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Top House Republican McCarthy to test narrow majority in shutdown fight By Reuters

Top House Republican McCarthy to test narrow majority in shutdown fight

© Reuters. FILE PHOTO: U.S. House Speaker Kevin McCarthy (R-CA) addresses the 5th annual Congressional Hackathon on Capitol Hill in Washington, U.S., September 14, 2023. REUTERS/Evelyn Hockstein

By David Morgan

WASHINGTON (Reuters) -U.S. House of Representatives Speaker Kevin McCarthy plunged forward on Monday into the biggest challenge of his eight months as the top Republican in Congress as he tries to avoid a government shutdown in less than two weeks without losing his speakership.

The Republican-controlled House and the Democratic-led Senate have until Sept. 30 to avoid the fourth partial government shutdown in a decade by passing spending legislation that President Joe Biden can sign into law to keep federal agencies afloat.

Republicans hold a 221-212 majority in the House that leaves McCarthy with little room to maneuver as he contends with opposition to the spending legislation from a small group of hardline conservatives. McCarthy told reporters he would bring two spending bills to the House floor for consideration this week, including a short-term stopgap measure, to see if they can pass.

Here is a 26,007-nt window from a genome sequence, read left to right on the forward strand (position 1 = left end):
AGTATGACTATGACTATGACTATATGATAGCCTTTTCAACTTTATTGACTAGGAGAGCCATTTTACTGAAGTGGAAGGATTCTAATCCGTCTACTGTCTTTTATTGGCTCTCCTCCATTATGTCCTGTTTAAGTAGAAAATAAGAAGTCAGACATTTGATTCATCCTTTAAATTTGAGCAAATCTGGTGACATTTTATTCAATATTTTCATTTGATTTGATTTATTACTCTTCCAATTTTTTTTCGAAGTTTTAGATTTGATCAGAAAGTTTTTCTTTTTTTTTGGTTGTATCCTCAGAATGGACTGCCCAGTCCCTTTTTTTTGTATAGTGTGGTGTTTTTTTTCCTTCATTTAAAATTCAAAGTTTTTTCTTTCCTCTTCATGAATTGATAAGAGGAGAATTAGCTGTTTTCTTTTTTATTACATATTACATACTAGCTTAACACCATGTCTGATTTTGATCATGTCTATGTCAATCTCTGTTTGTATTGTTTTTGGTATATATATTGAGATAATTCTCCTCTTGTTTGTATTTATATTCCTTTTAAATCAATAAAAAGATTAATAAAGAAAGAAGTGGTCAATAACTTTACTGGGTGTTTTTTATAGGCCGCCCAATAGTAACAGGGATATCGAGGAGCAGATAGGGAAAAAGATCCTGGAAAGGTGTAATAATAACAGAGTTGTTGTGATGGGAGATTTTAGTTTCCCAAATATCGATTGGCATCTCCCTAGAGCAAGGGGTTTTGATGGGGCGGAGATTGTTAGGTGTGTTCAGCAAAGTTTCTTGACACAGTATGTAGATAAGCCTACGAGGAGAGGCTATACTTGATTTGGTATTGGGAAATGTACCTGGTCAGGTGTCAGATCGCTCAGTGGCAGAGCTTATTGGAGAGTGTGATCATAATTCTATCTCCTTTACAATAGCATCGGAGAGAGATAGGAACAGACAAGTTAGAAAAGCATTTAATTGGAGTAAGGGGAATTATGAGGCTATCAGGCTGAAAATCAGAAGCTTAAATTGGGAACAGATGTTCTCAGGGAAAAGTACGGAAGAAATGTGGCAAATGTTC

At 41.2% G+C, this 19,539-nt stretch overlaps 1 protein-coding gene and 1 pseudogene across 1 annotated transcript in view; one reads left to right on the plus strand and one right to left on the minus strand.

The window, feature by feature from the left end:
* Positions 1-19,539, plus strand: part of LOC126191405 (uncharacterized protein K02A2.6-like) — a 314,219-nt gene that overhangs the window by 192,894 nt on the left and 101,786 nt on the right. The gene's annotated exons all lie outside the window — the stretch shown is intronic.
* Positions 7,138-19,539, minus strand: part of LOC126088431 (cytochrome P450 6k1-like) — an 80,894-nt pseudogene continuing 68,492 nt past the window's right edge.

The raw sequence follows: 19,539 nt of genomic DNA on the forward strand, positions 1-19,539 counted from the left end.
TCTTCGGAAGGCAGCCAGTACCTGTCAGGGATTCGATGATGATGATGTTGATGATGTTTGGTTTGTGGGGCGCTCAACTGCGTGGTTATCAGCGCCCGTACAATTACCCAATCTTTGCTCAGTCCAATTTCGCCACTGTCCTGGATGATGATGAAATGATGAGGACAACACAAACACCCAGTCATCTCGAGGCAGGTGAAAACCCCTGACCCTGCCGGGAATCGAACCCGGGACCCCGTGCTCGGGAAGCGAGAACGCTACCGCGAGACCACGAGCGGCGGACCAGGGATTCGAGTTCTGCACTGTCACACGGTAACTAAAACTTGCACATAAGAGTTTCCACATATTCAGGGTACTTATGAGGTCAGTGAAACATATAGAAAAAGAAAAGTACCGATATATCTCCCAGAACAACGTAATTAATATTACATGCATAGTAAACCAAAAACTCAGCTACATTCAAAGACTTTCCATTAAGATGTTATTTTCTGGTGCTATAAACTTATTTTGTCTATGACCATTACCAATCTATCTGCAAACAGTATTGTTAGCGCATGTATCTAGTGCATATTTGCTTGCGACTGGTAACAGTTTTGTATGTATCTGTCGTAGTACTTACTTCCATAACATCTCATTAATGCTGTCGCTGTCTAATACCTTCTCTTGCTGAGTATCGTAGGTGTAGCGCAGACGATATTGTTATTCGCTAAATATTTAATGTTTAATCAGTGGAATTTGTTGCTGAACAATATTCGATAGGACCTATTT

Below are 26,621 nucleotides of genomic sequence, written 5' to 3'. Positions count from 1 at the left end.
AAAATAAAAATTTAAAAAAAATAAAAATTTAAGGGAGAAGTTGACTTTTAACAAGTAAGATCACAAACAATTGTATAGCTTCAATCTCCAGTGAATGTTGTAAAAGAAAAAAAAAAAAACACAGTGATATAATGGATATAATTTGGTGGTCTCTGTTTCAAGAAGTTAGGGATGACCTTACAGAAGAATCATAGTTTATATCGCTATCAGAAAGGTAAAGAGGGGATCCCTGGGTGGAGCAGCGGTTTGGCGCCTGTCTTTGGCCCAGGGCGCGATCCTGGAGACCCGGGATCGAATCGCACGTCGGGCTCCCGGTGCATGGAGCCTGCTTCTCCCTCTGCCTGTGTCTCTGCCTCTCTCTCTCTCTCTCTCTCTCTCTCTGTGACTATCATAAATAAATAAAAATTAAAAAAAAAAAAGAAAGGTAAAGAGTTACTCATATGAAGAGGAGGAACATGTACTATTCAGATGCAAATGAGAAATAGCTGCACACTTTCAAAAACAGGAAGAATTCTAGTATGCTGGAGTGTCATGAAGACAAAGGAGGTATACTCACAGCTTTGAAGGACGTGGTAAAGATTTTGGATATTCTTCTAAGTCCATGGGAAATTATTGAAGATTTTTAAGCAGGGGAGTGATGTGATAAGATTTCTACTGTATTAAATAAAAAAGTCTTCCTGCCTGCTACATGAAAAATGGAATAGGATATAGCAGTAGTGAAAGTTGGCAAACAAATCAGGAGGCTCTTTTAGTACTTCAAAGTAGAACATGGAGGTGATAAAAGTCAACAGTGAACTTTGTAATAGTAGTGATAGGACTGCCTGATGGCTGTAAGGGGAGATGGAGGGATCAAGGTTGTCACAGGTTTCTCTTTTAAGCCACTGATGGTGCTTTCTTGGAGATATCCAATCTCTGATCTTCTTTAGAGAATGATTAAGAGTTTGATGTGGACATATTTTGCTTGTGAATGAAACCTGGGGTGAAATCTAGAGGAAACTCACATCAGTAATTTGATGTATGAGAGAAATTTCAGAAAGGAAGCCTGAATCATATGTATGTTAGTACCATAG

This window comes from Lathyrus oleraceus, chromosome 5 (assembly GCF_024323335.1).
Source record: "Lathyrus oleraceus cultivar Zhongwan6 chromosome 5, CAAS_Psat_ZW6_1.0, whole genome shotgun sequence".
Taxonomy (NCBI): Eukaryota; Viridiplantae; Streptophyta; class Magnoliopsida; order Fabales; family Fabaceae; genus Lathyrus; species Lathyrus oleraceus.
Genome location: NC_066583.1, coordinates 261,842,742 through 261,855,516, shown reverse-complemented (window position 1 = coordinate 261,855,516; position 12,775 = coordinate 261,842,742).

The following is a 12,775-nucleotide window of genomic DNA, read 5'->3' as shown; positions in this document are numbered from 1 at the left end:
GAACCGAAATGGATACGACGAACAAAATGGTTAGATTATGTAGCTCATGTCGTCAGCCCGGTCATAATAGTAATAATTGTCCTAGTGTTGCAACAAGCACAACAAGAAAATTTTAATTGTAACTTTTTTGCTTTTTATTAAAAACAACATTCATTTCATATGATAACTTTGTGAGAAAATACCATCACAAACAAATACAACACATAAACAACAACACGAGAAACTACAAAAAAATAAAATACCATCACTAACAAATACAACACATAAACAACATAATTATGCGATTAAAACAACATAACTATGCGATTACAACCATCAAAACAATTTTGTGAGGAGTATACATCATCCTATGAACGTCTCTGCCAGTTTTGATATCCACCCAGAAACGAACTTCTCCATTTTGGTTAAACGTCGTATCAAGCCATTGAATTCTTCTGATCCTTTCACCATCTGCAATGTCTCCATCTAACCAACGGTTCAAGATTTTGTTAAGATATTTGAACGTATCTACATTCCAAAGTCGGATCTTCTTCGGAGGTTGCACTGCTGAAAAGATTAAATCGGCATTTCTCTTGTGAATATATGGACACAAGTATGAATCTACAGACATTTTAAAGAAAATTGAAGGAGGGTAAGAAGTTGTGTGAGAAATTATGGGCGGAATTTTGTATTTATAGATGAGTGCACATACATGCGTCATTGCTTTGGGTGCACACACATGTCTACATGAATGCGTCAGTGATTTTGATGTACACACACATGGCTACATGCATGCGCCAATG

“I will continue to fight all the way through,” said McCarthy, saying that a government shutdown would undermine U.S. security abroad and at the border with Mexico.

“We should show the American public our ideas and be able to pass them,” McCarthy added. “We’re going to be rational, responsible and reasonable.”

Political brinkmanship has begun to attract the attention of Wall Street, with rating agency Fitch citing repeated down-to-the-wire negotiations that threaten the government’s ability to pay its bills when it downgraded U.S. debt rating to AA+ from its top-notch AAA designation earlier this year.

The log-jams are not limited to the House, as one hardline Senate Republican holdout, Tommy Tuberville, has blocked confirmation of hundreds of senior military officers due to his opposition to policies facilitating abortion access for female service members.

McCarthy has vowed to move forward this week on an $886 billion fiscal 2024 defense appropriations bill, which stalled last week as hardliners withheld support to demand a top line fiscal 2024 spending level of $1.47 trillion – $120 billion less than what McCarthy and Biden agreed to in May.

That vote is expected on Wednesday. McCarthy said he will bring a stopgap measure – known as a “continuing resolution,” or CR – to the floor on Thursday. McCarthy can afford to lose no more than four…

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